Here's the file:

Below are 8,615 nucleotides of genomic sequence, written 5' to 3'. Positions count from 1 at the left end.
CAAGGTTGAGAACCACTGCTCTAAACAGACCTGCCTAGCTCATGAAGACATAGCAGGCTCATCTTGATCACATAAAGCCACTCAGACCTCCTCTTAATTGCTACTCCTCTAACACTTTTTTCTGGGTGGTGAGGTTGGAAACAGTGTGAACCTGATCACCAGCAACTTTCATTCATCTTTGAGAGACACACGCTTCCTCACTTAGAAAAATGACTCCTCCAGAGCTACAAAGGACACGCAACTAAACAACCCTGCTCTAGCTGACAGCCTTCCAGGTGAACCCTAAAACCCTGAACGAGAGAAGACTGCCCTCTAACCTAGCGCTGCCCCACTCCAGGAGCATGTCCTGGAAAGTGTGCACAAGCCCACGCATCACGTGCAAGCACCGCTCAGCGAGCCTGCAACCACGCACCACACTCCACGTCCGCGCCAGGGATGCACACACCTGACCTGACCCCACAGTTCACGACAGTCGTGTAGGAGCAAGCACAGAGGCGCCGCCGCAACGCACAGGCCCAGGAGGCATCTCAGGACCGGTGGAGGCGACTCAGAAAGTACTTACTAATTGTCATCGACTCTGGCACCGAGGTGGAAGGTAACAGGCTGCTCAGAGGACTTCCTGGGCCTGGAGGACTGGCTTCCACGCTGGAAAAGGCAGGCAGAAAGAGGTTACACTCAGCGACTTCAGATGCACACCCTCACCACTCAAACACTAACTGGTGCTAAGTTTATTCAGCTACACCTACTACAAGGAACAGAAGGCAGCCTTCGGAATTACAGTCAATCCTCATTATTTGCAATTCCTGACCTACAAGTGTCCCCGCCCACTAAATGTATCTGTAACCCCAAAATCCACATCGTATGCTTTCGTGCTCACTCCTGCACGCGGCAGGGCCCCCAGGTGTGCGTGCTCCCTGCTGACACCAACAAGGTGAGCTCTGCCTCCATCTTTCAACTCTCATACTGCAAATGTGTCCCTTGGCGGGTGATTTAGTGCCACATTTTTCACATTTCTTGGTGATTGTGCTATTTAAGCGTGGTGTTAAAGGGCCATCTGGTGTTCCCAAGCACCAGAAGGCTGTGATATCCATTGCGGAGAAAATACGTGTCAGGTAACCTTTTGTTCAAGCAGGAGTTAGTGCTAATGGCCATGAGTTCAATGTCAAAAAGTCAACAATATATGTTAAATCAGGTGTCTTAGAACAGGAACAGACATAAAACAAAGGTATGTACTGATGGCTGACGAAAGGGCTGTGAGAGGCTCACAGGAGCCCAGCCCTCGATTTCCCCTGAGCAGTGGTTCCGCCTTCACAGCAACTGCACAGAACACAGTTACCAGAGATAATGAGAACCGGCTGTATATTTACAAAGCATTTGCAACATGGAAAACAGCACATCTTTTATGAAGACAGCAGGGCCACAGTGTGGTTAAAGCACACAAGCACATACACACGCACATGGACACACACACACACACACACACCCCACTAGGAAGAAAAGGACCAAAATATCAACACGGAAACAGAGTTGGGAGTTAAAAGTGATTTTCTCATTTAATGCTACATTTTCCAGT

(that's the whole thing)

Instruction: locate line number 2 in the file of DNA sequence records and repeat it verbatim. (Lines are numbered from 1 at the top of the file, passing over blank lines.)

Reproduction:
CAAGGTTGAGAACCACTGCTCTAAACAGACCTGCCTAGCTCATGAAGACATAGCAGGCTCATCTTGATCACATAAAGCCACTCAGACCTCCTCTTAATTGCTACTCCTCTAACACTTTTTTCTGGGTGGTGAGGTTGGAAACAGTGTGAACCTGATCACCAGCAACTTTCATTCATCTTTGAGAGACACACGCTTCCTCACTTAGAAAAATGACTCCTCCAGAGCTACAAAGGACACGCAACTAAACAACCCTGCTCTAGCTGACAGCCTTCCAGGTGAACCCTAAAACCCTGAACGAGAGAAGACTGCCCTCTAACCTAGCGCTGCCCCACTCCAGGAGCATGTCCTGGAAAGTGTGCACAAGCCCACGCATCACGTGCAAGCACCGCTCAGCGAGCCTGCAACCACGCACCACACTCCACGTCCGCGCCAGGGATGCACACACCTGACCTGACCCCACAGTTCACGACAGTCGTGTAGGAGCAAGCACAGAGGCGCCGCCGCAACGCACAGGCCCAGGAGGCATCTCAGGACCGGTGGAGGCGACTCAGAAAGTACTTACTAATTGTCATCGACTCTGGCACCGAGGTGGAAGGTAACAGGCTGCTCAGAGGACTTCCTGGGCCTGGAGGACTGGCTTCCACGCTGGAAAAGGCAGGCAGAAAGAGGTTACACTCAGCGACTTCAGATGCACACCCTCACCACTCAAACACTAACTGGTGCTAAGTTTATTCAGCTACACCTACTACAAGGAACAGAAGGCAGCCTTCGGAATTACAGTCAATCCTCATTATTTGCAATTCCTGACCTACAAGTGTCCCCGCCCACTAAATGTATCTGTAACCCCAAAATCCACATCGTATGCTTTCGTGCTCACTCCTGCACGCGGCAGGGCCCCCAGGTGTGCGTGCTCCCTGCTGACACCAACAAGGTGAGCTCTGCCTCCATCTTTCAACTCTCATACTGCAAATGTGTCCCTTGGCGGGTGATTTAGTGCCACATTTTTCACATTTCTTGGTGATTGTGCTATTTAAGCGTGGTGTTAAAGGGCCATCTGGTGTTCCCAAGCACCAGAAGGCTGTGATATCCATTGCGGAGAAAATACGTGTCAGGTAACCTTTTGTTCAAGCAGGAGTTAGTGCTAATGGCCATGAGTTCAATGTCAAAAAGTCAACAATATATGTTAAATCAGGTGTCTTAGAACAGGAACAGACATAAAACAAAGGTATGTACTGATGGCTGACGAAAGGGCTGTGAGAGGCTCACAGGAGCCCAGCCCTCGATTTCCCCTGAGCAGTGGTTCCGCCTTCACAGCAACTGCACAGAACACAGTTACCAGAGATAATGAGAACCGGCTGTATATTTACAAAGCATTTGCAACATGGAAAACAGCACATCTTTTATGAAGACAGCAGGGCCACAGTGTGGTTAAAGCACACAAGCACATACACACGCACATGGACACACACACACACACACACACCCCACTAGGAAGAAAAGGACCAAAATATCAACACGGAAACAGAGTTGGGAGTTAAAAGTGATTTTCTCATTTAATGCTACATTTTCCAGT